WASHINGTON, D.C. – NOW is proud to join Black Mamas Matter Alliance and other organizations across the country in showing our support for Black Maternal Health Week. While it is clearer than ever that the inequitable and discriminatory American health care system fails Black mothers, these mothers have been feeling this pain for centuries. The United States has the highest pregnancy-related death rate in the developed world — a rate which is on the rise, and Black women are three to four times more likely than white women to die from pregnancy-related complications.
NOW believes that it is important not just to elevate this issue, but to highlight the many policy solutions that could support Black mothers. One such solution is the Black Maternal Health Momnibus Act of 2021 a historic legislative package introduced to Congress by Representatives Lauren Underwood (IL–14), Alma Adams (NC-12), Senator Cory Booker (D-NJ), and members of the Black Maternal Health Caucus. The Momnibus Act would invest in community-based organizations, the growth, and diversification of the perinatal workforce, improvements in data collection, support for moms and babies exposed to climate change-related risks, and social determinants of health, like housing, transportation, and nutrition. These are essential steps toward narrowing the maternal health gap and achieving racial justice in health care.
NOW also supports the passage of the Pregnant Workers Fairness Act. Workplace discrimination based on pregnancy and related medical conditions disproportionality affects Black women, and might be connected to the Black maternal health crisis. Taxing and inflexible work environments are ones where women are unfairly told to lift heavy items while pregnant or being denied appropriate time off for prenatal appointments and medical visits after labor.
Supporting Black mothers means continuing to provide them with resources after their children are born. This is why NOW believes that passing the American Jobs Plan of 2021 is essential to get the economy back into shape and to support mothers who might not otherwise have access to affordable health care. We must also remember that abortion care is an essential part of maternal health care. Almost six out of ten women who have had abortions are mothers. Black mothers deserve to be able to make decisions about their own bodies and families, and that simply isn’t possible when safe abortion providers are too far away or the procedure is too expensive. Therefore, eliminating the discriminatory Hyde Amendment by passing the EACH Act is absolutely crucial to Black maternal health, as it would enable federal funding of abortion care for those in need.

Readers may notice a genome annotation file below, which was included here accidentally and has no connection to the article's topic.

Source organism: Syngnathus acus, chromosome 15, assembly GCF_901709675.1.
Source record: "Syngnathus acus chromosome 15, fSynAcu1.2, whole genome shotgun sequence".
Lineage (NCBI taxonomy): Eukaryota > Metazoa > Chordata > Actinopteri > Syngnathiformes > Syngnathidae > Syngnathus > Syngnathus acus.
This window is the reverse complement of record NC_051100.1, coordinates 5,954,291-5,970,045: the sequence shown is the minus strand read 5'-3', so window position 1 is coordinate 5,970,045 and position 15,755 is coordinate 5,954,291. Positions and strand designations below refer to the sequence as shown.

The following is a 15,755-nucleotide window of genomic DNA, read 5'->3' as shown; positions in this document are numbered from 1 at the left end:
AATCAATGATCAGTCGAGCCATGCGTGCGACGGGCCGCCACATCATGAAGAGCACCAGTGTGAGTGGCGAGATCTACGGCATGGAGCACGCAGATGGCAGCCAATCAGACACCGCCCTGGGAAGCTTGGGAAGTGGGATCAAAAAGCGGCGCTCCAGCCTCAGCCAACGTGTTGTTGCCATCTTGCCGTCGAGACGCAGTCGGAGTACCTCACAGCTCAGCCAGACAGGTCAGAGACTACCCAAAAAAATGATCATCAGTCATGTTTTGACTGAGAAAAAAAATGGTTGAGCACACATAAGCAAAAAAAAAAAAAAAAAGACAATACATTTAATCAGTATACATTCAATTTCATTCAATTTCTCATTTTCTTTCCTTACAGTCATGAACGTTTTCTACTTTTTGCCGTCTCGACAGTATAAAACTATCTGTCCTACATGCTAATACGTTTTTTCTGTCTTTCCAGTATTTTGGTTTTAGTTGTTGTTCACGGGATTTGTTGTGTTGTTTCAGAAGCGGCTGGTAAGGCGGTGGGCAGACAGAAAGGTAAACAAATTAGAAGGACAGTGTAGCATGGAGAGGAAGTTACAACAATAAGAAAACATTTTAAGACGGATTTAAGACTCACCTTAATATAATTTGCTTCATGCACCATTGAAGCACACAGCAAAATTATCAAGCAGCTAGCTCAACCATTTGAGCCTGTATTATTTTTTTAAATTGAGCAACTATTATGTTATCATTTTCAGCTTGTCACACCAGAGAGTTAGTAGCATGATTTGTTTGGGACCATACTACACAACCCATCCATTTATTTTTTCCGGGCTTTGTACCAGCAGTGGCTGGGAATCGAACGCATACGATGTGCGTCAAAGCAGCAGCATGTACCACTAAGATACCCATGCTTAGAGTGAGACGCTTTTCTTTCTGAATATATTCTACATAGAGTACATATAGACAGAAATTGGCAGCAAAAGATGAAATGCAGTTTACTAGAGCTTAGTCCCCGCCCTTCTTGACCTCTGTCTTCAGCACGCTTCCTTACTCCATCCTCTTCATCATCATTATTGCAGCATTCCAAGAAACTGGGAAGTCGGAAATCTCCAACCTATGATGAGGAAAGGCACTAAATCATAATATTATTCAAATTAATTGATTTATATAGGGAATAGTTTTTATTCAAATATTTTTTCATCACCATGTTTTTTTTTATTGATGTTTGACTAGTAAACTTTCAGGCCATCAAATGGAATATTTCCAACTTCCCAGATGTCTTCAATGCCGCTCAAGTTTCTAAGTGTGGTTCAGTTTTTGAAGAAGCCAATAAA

We are encouraged that the White House officially declared Black Maternal Health Week 2021 and for the first time a presidential administration has publicly acknowledged this crisis and the significant disparities that Black women face in maternal health. NOW calls on Congress to act and pass the above key legislation that put Black women’s health first. Black maternal health in the United States is in crisis, and we can no longer ignore the structural issues that put Black mothers’ lives at risk. It’s time to fight to improve Black maternal health in every way we can.